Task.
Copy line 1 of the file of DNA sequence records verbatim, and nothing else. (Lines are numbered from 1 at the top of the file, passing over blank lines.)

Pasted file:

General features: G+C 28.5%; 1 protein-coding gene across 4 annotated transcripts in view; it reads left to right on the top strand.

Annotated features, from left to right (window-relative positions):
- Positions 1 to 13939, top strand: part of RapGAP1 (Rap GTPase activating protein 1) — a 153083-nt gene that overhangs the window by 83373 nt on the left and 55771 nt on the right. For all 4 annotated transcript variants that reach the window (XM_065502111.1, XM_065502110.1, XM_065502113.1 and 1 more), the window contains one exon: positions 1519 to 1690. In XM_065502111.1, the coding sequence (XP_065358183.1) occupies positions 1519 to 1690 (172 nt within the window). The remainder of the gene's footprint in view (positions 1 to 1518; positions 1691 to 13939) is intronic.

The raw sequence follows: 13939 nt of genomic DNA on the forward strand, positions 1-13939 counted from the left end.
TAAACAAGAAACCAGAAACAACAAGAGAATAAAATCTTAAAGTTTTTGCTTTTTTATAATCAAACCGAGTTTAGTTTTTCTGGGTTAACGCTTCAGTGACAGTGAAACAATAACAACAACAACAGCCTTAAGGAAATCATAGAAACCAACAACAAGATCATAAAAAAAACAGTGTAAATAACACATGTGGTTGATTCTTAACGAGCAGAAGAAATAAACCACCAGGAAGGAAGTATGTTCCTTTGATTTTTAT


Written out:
General features: G+C 28.5%; 1 protein-coding gene across 4 annotated transcripts in view; it reads left to right on the top strand.